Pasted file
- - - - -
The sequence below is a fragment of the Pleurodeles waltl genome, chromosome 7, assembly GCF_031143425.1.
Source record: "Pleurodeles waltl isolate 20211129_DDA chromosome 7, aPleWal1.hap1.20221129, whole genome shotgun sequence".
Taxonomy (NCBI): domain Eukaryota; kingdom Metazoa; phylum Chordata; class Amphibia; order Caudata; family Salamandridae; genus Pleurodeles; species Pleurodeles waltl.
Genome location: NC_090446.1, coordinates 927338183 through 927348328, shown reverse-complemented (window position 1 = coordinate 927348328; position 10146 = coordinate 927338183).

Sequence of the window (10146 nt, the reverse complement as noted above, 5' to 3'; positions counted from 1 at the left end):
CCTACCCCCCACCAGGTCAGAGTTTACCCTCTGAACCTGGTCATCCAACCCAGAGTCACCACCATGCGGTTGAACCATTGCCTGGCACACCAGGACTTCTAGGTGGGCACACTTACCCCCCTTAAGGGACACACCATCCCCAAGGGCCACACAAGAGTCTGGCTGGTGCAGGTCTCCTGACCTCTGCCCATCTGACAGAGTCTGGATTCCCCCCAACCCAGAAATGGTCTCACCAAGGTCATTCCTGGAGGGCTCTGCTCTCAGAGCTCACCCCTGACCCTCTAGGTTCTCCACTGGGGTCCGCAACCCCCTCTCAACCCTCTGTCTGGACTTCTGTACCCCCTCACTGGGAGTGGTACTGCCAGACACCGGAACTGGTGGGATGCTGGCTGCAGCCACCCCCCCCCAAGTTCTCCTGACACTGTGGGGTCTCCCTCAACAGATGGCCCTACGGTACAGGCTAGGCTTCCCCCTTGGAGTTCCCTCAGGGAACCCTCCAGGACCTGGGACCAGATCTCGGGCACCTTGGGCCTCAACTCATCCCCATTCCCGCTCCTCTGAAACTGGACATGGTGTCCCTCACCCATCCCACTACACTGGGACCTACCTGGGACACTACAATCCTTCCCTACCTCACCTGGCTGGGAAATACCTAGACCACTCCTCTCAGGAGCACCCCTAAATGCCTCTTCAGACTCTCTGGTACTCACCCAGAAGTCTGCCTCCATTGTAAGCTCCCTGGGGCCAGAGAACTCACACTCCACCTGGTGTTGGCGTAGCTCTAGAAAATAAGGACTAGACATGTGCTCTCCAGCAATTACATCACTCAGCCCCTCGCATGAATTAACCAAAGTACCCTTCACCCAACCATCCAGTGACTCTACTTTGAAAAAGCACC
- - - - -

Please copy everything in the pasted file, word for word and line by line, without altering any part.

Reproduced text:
The sequence below is a fragment of the Pleurodeles waltl genome, chromosome 7, assembly GCF_031143425.1.
Source record: "Pleurodeles waltl isolate 20211129_DDA chromosome 7, aPleWal1.hap1.20221129, whole genome shotgun sequence".
Taxonomy (NCBI): domain Eukaryota; kingdom Metazoa; phylum Chordata; class Amphibia; order Caudata; family Salamandridae; genus Pleurodeles; species Pleurodeles waltl.
Genome location: NC_090446.1, coordinates 927338183 through 927348328, shown reverse-complemented (window position 1 = coordinate 927348328; position 10146 = coordinate 927338183).

Sequence of the window (10146 nt, the reverse complement as noted above, 5' to 3'; positions counted from 1 at the left end):
CCTACCCCCCACCAGGTCAGAGTTTACCCTCTGAACCTGGTCATCCAACCCAGAGTCACCACCATGCGGTTGAACCATTGCCTGGCACACCAGGACTTCTAGGTGGGCACACTTACCCCCCTTAAGGGACACACCATCCCCAAGGGCCACACAAGAGTCTGGCTGGTGCAGGTCTCCTGACCTCTGCCCATCTGACAGAGTCTGGATTCCCCCCAACCCAGAAATGGTCTCACCAAGGTCATTCCTGGAGGGCTCTGCTCTCAGAGCTCACCCCTGACCCTCTAGGTTCTCCACTGGGGTCCGCAACCCCCTCTCAACCCTCTGTCTGGACTTCTGTACCCCCTCACTGGGAGTGGTACTGCCAGACACCGGAACTGGTGGGATGCTGGCTGCAGCCACCCCCCCCCAAGTTCTCCTGACACTGTGGGGTCTCCCTCAACAGATGGCCCTACGGTACAGGCTAGGCTTCCCCCTTGGAGTTCCCTCAGGGAACCCTCCAGGACCTGGGACCAGATCTCGGGCACCTTGGGCCTCAACTCATCCCCATTCCCGCTCCTCTGAAACTGGACATGGTGTCCCTCACCCATCCCACTACACTGGGACCTACCTGGGACACTACAATCCTTCCCTACCTCACCTGGCTGGGAAATACCTAGACCACTCCTCTCAGGAGCACCCCTAAATGCCTCTTCAGACTCTCTGGTACTCACCCAGAAGTCTGCCTCCATTGTAAGCTCCCTGGGGCCAGAGAACTCACACTCCACCTGGTGTTGGCGTAGCTCTAGAAAATAAGGACTAGACATGTGCTCTCCAGCAATTACATCACTCAGCCCCTCGCATGAATTAACCAAAGTACCCTTCACCCAACCATCCAGTGACTCTACTTTGAAAAAGCACC